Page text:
11 May Noblesville’s Connection to the Harlem Renaissance – Mae Walker
Noblesville’s Connection to the Harlem Renaissance – Mae Walker
By: David Heighway, Hamilton County Historian
A local arts group called Noblesville Interdisciplinary Creativity Expo, or NICE, is having a workshop based on literary materials on Tuesday, May 16th. Some of the works that they will be looking at are from the 1920’s Harlem Renaissance. It may surprise some people to learn that there is a connection between that significant cultural movement and Noblesville.
Madam C. J. Walker, the famous Hoosier African American cosmetics millionaire, had a daughter named A’Lelia who was a major patron of the Harlem Renaissance. The Walker connection to Noblesville came in 1912, when A’lelia adopted a young woman named Fairy Mae Bryant. Fairy Mae was the daughter of Perry Bryant, who worked at the Model Mill as a firemen – one of the men in charge of feeding coal into the boilers and keeping the fire going to create steam. (This was necessary work after the gas boom failed.)
Perry had been born in Missouri and had moved to Indiana where he married Sara Etta Hammond, a Roberts Settlement descendent. There were seven children in the family, of which Fairy Mae was the third, born November 25, 1898. The Bryants were very involved with the Bethel A.M.E. church and the African American Masonic lodge. They first lived in the Federal Hill area, later moving to 98 West Hannibal Street (508 today – it’s not known if the structure is the same building). Tragedy struck when Perry Bryant died of cerebral meningitis and heart disease in June of 1909 and the family was left destitute. He is buried in Riverside Cemetery.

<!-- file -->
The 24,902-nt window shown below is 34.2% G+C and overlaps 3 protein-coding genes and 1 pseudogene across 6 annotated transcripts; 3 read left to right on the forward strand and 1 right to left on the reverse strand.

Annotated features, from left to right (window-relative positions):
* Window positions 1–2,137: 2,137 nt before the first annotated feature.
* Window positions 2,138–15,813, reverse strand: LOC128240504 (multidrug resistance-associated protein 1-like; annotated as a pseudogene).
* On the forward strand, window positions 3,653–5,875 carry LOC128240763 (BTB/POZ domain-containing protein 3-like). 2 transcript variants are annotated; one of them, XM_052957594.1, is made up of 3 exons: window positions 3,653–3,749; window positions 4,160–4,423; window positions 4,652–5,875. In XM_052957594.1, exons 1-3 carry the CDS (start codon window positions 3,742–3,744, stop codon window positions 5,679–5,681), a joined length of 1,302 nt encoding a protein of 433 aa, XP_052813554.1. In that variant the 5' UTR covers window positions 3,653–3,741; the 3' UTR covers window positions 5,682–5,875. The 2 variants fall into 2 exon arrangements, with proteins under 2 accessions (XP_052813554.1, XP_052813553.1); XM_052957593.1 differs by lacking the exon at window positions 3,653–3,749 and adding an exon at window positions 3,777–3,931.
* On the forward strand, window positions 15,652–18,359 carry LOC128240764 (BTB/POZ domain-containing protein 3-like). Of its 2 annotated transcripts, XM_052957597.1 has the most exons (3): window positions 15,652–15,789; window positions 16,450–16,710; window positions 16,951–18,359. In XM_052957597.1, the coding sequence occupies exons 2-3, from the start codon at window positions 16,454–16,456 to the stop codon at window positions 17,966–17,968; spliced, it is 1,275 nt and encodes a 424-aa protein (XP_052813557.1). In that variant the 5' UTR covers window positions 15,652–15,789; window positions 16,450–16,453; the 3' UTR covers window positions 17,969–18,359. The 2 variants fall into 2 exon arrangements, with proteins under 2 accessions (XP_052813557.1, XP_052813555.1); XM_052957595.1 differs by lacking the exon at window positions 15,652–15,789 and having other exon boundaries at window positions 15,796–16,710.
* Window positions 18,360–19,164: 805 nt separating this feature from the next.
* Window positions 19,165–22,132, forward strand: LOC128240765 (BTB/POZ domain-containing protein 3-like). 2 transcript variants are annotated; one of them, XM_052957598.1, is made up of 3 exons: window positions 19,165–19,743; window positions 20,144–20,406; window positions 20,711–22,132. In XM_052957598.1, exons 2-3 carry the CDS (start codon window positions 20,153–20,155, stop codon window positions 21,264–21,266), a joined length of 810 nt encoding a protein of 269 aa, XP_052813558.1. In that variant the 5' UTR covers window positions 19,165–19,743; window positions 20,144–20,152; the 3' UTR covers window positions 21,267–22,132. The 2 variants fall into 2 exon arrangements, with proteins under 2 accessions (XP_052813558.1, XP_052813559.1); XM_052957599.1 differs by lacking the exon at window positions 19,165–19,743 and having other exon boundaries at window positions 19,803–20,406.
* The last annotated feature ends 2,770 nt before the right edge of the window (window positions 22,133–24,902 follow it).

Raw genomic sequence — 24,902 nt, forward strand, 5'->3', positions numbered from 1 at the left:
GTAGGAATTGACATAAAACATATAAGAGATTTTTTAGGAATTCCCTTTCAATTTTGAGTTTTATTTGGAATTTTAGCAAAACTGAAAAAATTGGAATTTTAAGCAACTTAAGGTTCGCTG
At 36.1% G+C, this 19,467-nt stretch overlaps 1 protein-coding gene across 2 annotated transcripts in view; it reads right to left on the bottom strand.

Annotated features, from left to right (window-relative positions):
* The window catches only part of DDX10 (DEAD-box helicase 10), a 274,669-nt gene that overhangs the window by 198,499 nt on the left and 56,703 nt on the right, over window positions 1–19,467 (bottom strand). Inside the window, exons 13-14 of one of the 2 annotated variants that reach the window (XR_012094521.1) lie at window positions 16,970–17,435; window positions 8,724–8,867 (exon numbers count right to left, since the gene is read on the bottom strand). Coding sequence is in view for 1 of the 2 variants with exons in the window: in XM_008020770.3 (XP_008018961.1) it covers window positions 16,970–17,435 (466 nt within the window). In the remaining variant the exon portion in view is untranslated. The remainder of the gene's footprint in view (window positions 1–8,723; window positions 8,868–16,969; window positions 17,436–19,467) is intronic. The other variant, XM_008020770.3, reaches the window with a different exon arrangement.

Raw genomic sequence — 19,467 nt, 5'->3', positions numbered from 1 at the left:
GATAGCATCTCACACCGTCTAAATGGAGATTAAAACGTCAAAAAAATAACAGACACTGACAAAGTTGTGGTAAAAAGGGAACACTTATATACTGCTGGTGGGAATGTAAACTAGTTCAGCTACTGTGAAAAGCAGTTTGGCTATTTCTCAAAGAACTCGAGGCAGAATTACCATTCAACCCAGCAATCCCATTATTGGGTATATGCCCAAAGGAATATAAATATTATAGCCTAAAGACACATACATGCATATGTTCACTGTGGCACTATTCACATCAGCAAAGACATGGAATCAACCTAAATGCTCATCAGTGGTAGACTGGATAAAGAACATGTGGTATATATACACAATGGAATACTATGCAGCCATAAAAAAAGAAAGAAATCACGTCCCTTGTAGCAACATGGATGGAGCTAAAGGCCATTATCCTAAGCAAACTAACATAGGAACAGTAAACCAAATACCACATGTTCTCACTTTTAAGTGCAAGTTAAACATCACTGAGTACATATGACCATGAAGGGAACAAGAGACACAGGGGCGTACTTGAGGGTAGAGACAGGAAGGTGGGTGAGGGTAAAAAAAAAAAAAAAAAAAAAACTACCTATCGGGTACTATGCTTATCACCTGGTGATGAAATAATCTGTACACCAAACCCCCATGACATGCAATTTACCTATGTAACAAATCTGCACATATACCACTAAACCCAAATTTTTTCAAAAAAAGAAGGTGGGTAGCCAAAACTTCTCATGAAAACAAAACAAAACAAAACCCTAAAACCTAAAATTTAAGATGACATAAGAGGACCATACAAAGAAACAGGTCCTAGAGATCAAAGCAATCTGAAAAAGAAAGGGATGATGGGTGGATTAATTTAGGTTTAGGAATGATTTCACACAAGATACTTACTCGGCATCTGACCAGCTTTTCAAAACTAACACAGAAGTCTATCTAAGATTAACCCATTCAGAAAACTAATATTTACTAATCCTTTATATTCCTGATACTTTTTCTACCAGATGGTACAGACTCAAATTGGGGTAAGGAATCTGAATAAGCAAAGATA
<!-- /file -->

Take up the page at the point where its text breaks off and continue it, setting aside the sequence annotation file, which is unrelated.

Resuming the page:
The Walker and Bryant families had first connected because Fairy Mae’s maternal grandmother was acquaintance of Madame Walker in Indianapolis. Madam Walker had visited Noblesville in 1910 to attend a Bethel A. M. E. church event. After her adoption, Mae grew up in the Walkers’ New York mansion “Villa Lewaro”. The mansion was a gathering place for the leading figures of the Harlem Renaissance – people like Langston Hughes, Countee Cullen, and Paul Robeson. Mae became a model for the Walker company and when she was married in 1923, her mother organized a “million dollar wedding” that was one of the notable events in New York that year. Mae took over as head of the company after her adoptive mother died in 1931. She herself died in 1945.
This story is told in more detail in the book “On Her Own Ground”, the biography of Madame Walker written by her great-great-granddaughter, A’Lelia Bundles. There are copies of the book available at the library. A’lelia Bundles has a website that has a great deal of information about the family